health policy · MS-1

Stare into the (economic) abyss

Last Friday, I went to a lunch talk, run by my advisor, who always invites guest speakers to her biweekly shindigs. I attend religiously, partly for the free food (starving med student here) and partly for the opportunity to learn a little more about this crazy crazy world I belong to now.

Friday’s speaker was a health administrator from a major hospital system out in the ‘burbs. She was very well-prepared — even had a massive long powerpoint handout — and spoke quite articulately about what drew her into health administration.

I have to say, though, the content of her talk frightened me. Her job is essentially to track the physicians employed by [Major Hospital System Out In The ‘Burbs] and call out the ones that are too expensive. I paraphrase: “Dr. Jones, as you can see in the spreadsheet on page 6, represents a net loss to hospital of $6,000 a month. This is because he treats Medicare patients like private payers.”

Now, having spent hours on the phone with Medicaid my clerkship, I’m well aware that Medicaid is terrible insurance that pays for hardly anything. (I wasn’t aware, till that talk, that Medicaid pays the hospital a lump-sum per patient/diagnosis rather than a per diem.) But the idea that one should treat Medicaid patients differently — that is, employ a different, presumably lower, standard of care — is morally repulsive to me. If the quality differential between antibiotic A and B does not make up for the fact that B is twice as expensive, then we should be prescribing A to both the illegal immigrant in 285-2 and Bill Gates over in the fancy-pants wing.

One other way that the administrator suggested lowering costs was by setting up follow-up appointments for whatever “other” (i.e. non-emergent) tests need to be run. Fair enough, but as one of my classmates pointed out, “What if the patient has a history of not showing up?” There’s really no good answer to that, at least from the save-a-dime perspective.*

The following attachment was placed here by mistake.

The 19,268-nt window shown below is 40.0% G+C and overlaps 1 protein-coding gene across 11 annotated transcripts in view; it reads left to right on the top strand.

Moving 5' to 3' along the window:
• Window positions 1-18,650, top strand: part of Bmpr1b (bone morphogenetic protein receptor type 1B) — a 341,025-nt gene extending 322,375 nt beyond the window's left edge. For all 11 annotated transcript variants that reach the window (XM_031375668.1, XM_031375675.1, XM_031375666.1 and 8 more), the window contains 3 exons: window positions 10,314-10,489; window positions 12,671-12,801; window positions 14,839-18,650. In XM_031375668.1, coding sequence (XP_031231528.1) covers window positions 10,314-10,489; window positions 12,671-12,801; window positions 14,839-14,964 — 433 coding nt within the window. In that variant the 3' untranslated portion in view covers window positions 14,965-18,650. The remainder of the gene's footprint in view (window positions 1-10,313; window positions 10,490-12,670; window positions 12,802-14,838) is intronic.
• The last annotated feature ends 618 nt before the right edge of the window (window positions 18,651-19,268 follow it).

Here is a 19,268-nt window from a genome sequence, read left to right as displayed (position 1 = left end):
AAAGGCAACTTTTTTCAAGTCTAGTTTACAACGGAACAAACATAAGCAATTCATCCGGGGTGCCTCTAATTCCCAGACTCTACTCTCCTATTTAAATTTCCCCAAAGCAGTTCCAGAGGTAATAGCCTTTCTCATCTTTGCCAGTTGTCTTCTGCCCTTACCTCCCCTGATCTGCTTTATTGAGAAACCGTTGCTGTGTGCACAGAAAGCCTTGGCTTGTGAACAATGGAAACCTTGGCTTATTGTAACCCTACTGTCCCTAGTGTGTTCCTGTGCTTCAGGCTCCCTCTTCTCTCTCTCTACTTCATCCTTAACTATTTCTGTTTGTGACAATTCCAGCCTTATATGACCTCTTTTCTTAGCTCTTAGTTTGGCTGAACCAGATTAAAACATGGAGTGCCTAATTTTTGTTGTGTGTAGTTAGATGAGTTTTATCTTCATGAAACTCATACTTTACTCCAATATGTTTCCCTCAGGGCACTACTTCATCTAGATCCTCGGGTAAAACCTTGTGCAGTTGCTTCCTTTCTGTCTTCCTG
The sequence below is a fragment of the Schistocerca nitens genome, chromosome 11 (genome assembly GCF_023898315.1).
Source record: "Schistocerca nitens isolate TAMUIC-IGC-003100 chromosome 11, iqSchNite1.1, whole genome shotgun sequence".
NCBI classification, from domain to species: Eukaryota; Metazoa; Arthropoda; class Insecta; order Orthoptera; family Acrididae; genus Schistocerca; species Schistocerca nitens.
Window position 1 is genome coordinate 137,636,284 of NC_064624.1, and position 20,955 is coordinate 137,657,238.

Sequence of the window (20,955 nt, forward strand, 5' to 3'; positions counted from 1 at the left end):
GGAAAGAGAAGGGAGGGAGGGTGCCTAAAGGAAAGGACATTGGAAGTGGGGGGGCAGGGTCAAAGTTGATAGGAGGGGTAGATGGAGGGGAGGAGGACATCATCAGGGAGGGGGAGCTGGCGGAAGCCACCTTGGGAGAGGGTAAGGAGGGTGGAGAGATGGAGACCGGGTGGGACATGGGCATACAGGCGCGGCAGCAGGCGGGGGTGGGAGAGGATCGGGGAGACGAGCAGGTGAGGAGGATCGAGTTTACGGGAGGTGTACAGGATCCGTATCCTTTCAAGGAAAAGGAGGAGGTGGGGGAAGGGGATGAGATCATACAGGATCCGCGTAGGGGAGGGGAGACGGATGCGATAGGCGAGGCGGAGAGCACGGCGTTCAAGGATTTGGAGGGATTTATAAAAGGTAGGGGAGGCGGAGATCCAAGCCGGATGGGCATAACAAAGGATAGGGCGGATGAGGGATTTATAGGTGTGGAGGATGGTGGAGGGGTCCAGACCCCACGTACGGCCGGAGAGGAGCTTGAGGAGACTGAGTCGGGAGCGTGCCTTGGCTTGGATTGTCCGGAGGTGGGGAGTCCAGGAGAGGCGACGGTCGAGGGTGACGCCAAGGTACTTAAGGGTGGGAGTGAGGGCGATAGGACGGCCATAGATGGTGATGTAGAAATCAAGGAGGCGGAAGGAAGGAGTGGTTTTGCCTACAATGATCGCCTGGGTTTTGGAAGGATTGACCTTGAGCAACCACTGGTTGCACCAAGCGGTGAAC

The rationale for all this cost-cutting is that the hospital can invest in better technology, etc. Great. I just don’t see why the poor patients have to get shafted while the private ones sit in rooms fancier than most hotels. (I saw that on the tour at one of the schools I interviewed at. Kind of a shock, to see full-length mahogany mirrors and a window-seat/pullout bed for guests, and a wardrobe in a hospital room.)

This reminds me of a modern definition of chivalry I heard at some point. Treat all men as gentlemen, and all women as ladies.

Unfortunately, I’m not idealistic enough to believe (though I hope) that the system of health care in this country is going to change overnight, or even by the time I graduate. I don’t even know if universal health care is a panacea — probably not. Either way, it’s going to be a long slough through politics and government (which are not the same thing, as Yes Minister taught me). But it’s something that I fervently believe that everyone in medicine does need to think about, and hopefully do something about.

*I’d just like to point out that I’m probably one of the most frugal people I know. I detest waste of any sort (monetary, mental, or recyclables). I once went into Filene’s and was shocked at the shoe prices; that’s how frugal I am. But I also happen to think that the dude at the bagel cart deserves the same quality of care as the dude at the White House. Yeah, yeah, filthy pinko commie.

Now playing: Alexander Scriabin – Etude in G sharp minor, Op. 8, No. 9
via FoxyTunes


2 thoughts on “Stare into the (economic) abyss

  1. Great post. I had (and continue to have) that same reaction when we learned about hospital administration. It is hard for me to wrap my mind around the fact that medicine is a BUSINESS, and that money is the bottom line. I am still making peace with that, and the fact that I will eventually profit from my patients’ misfortunes and poor health.

    Gives me the willies and makes me want to join the Peace Corps.

  2. I don’t really have so much of a problem with the fact that medicine is a business as the fact that it is (apparently) a very cold-hearted one. This whole different-standard-of-care thing blows my mind.

    I mean, yes, we’ll “profit” from our patients’ troubles, but we’ll be doing what we can to alleviate them. Whereas I got the impression from this talk that hospital administrators are like hawks surveying the landscape and waiting to swoop down on doctors who care too much about the patients.

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